No subscription needed for Obituaries and Public Notices

Some Girls Just Wanna Be Eagle Scouts

Members of Troop 13, newly formed all-girl Scouts BSA troop in flag-raising exercises at the mound on Memorial Day. Photo by Steve Lieman

by Mary Swansburg


   In February 2019 the Scouts BSA program was formed under the Boy Scouts of America. Scouts BSA has taken the place of what has been known for generations as the Boy Scouts of America. Scouts BSA is open to all allowing everyone to have an equal opportunity to rise to the highest rank, Eagle Scout. Troop 13 of Groton  is one of the first all-girls troops in the country formed under Scouts BSA.

   According to the older members of Troop 13, before Scouts BSA there were other programs under the Boy Scouts of America that were coed and allowed girls to participate in typical Boy Scout activities. 

   However, these programs did not allow for members to advance in the way that members of Scouts BSA do, with the opportunity to rise to the rank of Eagle Scout. Members of Troop 13 emphasized that that once Scouts BSA was created, Troop 13 formed “as soon as we could.”

   Some troop members noted that growing up they watched their male older siblings participate in Boy Scouts and had always been interested in participating but were unable to until the recent change. Others mentioned the uniqueness and variety of opportunities of the Scouts BSA program and how it appealed to them more than other activities or programs.

   One of the biggest and most appealing differences between Scouts BSA and other programs is that Scouts BSA is structured around youth leadership. Grace, 16, described the dynamic by explaining, “There are adult leaders in the troops but it’s centered upon the scouts and the kids being the leaders of the troop. We decide what we want to do and how to lead the other members to be better people.”

   The scouts describe a “patrol method” of organization within the group. They all have different roles and responsibilities. Each troop member is expected to hold herself and each other accountable for completing their tasks, whether it is teaching the lesson that day or taking care of equipment. Along with the difference in leadership opportunities, the girls also mentioned they had the opportunity to experience outdoor activities that were more tailored to their interests, such as sports, hiking, and camping.

   Troop Leader Erin Keany explained that sometimes other programs, especially all girl groups, have trouble finding leaders that are willing to take the kids to these outdoor activities because they may lack amenities. There are sometimes no bathrooms and showers which is where some adults, understandably, draw the line. Keany emphasized how, as a part of Scouts BSA, where the program is based around the outdoors, Troop 13 takes special care to make sure this is not the case for its members. She explains, “That’s really what this group is good at, making sure we have adults to help make sure that the kids get those experiences.”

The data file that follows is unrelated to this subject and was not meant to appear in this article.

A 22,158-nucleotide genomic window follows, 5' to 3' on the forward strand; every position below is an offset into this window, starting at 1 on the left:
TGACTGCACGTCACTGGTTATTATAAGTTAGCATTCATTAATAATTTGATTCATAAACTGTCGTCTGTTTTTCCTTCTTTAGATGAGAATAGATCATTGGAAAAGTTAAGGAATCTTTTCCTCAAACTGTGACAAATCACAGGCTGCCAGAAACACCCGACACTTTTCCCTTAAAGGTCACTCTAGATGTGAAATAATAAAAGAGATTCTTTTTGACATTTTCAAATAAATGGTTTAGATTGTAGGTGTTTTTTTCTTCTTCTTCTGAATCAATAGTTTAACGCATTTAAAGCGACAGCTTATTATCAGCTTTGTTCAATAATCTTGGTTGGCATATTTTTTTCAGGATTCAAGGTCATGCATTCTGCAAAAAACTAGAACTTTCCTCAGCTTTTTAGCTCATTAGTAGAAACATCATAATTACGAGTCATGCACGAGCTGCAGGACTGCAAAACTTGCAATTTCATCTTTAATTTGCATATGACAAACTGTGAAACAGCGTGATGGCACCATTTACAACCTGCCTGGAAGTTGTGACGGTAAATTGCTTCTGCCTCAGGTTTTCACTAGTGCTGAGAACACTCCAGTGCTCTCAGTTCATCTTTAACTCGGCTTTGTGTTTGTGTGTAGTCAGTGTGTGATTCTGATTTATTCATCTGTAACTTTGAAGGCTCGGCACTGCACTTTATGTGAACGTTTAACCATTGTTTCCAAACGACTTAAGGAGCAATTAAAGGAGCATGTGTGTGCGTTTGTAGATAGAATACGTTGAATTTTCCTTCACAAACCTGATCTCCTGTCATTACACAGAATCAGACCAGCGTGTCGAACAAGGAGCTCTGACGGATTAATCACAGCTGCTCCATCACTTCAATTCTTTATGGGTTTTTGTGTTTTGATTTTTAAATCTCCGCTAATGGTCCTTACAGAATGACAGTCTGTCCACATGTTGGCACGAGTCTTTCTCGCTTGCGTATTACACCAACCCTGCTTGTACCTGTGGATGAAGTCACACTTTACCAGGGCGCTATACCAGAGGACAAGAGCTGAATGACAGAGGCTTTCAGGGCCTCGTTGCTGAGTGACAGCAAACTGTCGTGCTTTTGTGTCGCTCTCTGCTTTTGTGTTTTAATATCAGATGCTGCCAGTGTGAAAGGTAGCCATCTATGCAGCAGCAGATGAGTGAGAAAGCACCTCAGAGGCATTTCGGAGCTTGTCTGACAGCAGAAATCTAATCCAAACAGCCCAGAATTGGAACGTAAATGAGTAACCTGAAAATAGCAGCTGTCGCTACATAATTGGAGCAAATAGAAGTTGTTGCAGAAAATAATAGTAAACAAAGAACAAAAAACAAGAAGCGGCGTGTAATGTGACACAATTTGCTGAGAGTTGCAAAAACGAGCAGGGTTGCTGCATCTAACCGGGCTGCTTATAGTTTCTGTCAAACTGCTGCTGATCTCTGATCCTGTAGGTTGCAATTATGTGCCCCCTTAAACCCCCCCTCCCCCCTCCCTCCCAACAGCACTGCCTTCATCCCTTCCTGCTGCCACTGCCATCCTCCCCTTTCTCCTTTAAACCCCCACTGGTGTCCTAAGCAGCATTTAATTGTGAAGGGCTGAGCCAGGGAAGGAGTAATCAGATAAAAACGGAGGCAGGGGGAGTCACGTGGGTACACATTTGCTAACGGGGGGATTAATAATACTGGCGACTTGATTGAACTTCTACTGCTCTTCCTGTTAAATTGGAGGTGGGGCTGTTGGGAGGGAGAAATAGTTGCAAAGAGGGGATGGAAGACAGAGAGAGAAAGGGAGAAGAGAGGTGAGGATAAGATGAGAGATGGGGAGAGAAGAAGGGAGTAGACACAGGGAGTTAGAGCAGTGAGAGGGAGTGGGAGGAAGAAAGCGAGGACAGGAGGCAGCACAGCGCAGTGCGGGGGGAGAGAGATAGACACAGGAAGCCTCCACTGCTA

Katherine, age 13, commented on the variety of opportunities that are offered through the program with the use of ranks and personal merit badges saying, “I feel like it’s a very flexible program. You can just go for the campouts or just for the fun of it but you can also push yourself and try to get different ranks and merit badges. It’s really about what you’re up for and that makes it nice because people can do different things.”

   Last Monday night was Troop 13’s last meeting of the school year, but when they begin again in September, they will be very focused on recruitment. The ages currently range from 10 to 16 which may seem to be a large age range, but it allows for a different dynamic than kids expereience in school. There is a sense of mentorship between the older members and the younger ones, and the group as a whole has a very special and unique connection.

  Troop 13 is an remarkably bright and vibrant group. They are paving the way for all kids to explore outdoor activities, learn life skills, and create connections they would be hard pressed to find anywhere else. They are, without a doubt, a group that the town of Groton can be proud of.

Comment Policy: 
Please send comments to

Groton Herald

Mailing Address
P.O. Box 610, Groton, Massachusetts 01450

161 Main Street, Groton, Massachusetts 01450
[above Main Street Café]

Telephone: 978-448-6061

Comment Here